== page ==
See the Glossary for more terms.
Table of Contents
Learn about the roles of NIAID staff at:
Go to Contact Staff for Help in the Strategy for NIH Funding and the Finding Help questions and answers.
NIAID program officers, grants management specialists, and scientific review officers can help you at different stages. Read more at Contact Staff for Help in the Strategy for NIH Funding.
At the solicitation stage, call the contracting officer or specialist. Offerors may not talk to program staff before the award of a contract.
After award, contractors work closely with the program staff who serve as contracting officer's representatives to resolve most issues. For more information, see Contracting Officer's Representative (COR) SOP and About NIAID Research and Development Contracts. Find staff at Contact Staff for Help in the Strategy for NIH Funding.
Call your contract or grant specialist for business or policy questions related to your award, and call a contracting officer for more information about a solicitation. For more insights, read Contact Staff for Help in the Strategy for NIH Funding.
You can call the temporary NIAID contact. Go to Contact Staff for Help in the Strategy for NIH Funding for more information.
Call an NIAID program officer to see whether your application topic would fit into his or her program, learn the status of your application, and possibly get more information about the initial peer review of your application after receiving your summary statement.
For questions about a request for applications or program announcement, call the program officer listed in the NIH Guide announcement. He or she may be able to help you assess your chances of success in applying.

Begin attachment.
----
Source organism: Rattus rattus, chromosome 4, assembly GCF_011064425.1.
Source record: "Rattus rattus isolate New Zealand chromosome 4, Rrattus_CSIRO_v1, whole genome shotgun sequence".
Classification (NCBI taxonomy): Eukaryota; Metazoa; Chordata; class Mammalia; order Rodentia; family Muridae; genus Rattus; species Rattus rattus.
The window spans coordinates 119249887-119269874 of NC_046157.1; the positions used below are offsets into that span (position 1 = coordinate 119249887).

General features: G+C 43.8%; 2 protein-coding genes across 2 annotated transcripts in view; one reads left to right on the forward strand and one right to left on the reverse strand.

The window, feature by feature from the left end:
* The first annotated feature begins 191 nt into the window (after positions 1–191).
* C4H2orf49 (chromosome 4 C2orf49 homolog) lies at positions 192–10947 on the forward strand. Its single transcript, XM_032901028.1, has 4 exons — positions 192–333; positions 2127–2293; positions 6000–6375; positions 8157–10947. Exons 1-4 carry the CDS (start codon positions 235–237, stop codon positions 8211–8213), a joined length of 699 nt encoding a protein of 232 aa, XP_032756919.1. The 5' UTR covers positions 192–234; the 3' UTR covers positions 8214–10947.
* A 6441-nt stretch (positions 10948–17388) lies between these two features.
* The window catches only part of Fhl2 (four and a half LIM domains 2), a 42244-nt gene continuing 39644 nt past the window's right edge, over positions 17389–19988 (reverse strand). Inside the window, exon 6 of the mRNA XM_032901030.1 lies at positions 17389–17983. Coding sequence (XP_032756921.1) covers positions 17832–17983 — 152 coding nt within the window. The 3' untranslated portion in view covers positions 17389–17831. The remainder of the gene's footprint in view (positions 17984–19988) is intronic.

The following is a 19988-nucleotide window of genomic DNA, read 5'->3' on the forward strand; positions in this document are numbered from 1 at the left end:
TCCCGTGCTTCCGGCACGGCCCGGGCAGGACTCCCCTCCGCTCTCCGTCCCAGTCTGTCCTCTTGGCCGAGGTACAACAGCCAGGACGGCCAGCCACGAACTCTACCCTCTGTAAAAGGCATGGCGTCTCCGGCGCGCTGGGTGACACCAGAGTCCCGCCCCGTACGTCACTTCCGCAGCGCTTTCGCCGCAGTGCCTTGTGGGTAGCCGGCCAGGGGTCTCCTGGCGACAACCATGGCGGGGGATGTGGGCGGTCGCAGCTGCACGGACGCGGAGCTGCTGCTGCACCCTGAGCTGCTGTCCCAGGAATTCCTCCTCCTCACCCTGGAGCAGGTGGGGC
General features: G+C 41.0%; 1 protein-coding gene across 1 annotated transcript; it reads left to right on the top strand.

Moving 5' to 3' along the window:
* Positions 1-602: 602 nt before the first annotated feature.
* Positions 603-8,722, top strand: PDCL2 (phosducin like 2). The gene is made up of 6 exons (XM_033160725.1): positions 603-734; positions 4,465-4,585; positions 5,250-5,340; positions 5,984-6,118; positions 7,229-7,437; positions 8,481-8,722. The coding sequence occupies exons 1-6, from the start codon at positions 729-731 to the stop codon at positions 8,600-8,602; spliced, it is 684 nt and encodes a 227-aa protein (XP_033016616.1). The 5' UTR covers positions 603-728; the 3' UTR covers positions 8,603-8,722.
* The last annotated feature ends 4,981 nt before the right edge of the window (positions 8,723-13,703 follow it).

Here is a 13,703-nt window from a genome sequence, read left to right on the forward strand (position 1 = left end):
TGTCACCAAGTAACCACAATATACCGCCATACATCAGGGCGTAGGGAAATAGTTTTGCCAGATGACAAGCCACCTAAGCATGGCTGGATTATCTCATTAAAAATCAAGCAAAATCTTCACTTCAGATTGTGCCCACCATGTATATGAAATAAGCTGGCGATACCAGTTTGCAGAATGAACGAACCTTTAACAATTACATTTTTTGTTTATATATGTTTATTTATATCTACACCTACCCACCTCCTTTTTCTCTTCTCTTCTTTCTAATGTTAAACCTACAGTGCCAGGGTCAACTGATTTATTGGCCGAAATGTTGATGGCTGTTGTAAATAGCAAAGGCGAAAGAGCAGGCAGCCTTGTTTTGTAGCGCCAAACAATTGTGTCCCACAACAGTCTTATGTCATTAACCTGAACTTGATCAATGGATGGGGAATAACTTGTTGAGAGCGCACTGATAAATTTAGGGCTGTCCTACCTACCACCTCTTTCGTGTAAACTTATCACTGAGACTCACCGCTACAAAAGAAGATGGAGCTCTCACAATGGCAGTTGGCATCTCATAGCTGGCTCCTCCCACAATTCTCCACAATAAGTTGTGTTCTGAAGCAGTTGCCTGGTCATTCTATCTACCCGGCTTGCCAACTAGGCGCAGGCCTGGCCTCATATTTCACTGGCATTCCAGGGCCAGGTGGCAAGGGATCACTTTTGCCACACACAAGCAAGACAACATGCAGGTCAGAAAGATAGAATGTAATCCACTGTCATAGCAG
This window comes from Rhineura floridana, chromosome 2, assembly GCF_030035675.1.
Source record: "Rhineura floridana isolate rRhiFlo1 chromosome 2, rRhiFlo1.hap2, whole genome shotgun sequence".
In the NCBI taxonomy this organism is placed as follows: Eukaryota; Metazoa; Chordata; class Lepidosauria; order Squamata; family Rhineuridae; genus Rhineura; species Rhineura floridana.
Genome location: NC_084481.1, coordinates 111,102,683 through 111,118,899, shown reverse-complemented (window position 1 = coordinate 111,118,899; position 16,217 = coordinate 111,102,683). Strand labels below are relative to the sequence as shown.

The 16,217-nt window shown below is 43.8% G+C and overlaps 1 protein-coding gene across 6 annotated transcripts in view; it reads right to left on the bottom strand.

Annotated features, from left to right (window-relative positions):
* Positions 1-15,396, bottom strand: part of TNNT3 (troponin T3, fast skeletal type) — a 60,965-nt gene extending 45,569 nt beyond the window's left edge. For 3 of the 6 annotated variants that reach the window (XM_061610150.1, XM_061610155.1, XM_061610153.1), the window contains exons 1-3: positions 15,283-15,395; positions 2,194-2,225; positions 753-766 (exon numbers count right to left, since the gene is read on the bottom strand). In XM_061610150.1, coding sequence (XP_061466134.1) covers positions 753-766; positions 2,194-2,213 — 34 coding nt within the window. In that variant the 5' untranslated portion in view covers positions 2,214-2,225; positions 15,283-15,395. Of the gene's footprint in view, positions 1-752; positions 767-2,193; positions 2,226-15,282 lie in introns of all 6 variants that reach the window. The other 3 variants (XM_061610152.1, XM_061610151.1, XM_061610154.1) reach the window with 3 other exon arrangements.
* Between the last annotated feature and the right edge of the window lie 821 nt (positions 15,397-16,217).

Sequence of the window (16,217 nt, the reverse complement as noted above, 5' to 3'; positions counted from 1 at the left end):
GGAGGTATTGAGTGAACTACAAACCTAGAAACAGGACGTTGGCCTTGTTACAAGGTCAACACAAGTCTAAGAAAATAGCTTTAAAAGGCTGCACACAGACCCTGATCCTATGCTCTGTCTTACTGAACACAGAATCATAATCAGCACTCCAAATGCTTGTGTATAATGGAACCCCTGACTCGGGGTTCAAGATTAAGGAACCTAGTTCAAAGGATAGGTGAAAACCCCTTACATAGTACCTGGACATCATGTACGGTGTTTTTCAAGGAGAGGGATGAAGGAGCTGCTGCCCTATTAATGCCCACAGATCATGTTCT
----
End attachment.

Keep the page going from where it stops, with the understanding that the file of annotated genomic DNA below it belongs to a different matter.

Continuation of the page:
Learn more at When to Contact an NIAID Program Officer.
Call an NIAID scientific review officer for questions about the review process or about a request for applications.
Yes. Read more at Can a program officer tell me more about initiatives than what's stated in the Guide? in our Finding Help questions and answers.
Yes. Read more at Who can tell me about funding opportunities in other institutes? in our Finding Help questions and answers.
Call the scientific review officer in charge of the initial peer review of your grant application—see Who Peer Reviews Your Application? in the Strategy for NIH Funding.
Talk to a scientific review officer (SRO) in the NIH Center for Scientific Review (CSR) or NIAID's Scientific Review Program for questions about formatting and preparing your application.
To find an SRO, go to the CSR Study Section Roster Index; for NIAID, go to the Scientific Review Program staff list.
Program officers often attend initial peer review meetings. Though program officers do not participate in the review, they may be able to give you more details about the discussion. They are not allowed to tell you which reviewer said what.
No. The primary reviewer—a non-NIH peer reviewer assigned to your application—becomes its advocate at the review. See Most Reviewers Scan Each Application in the Strategy for NIH Funding.
Call your program officer to find out how to lift a bar to award on your summary statement.
For more information, go to:
Call your program officer for advice if your application's funding is deferred till later in the fiscal year.
Also see Outcomes of Second-Level Review in the Strategy for NIH Funding, and learn what to do If Your Application Is Not Discussed in the Strategy for NIH Funding.
Grants management specialists can tell you what costs are allowed and answer budget and other business-related questions. See Contact Staff for Help in the Strategy for NIH Funding.
Grants management specialists and contracting officers negotiate awards. For more information, go to:
Call your program officer for advice. Also read Some Actions Require Our Approval in the Strategy for NIH Funding.
NIAID's grants management officer approves major project changes, often working with your program officer. Also read Some Actions Require Our Approval in the Strategy for NIH Funding and Prior Approvals for Post-Award Grant Actions SOP.
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Last Updated January 24, 2012
Last Reviewed October 12, 2010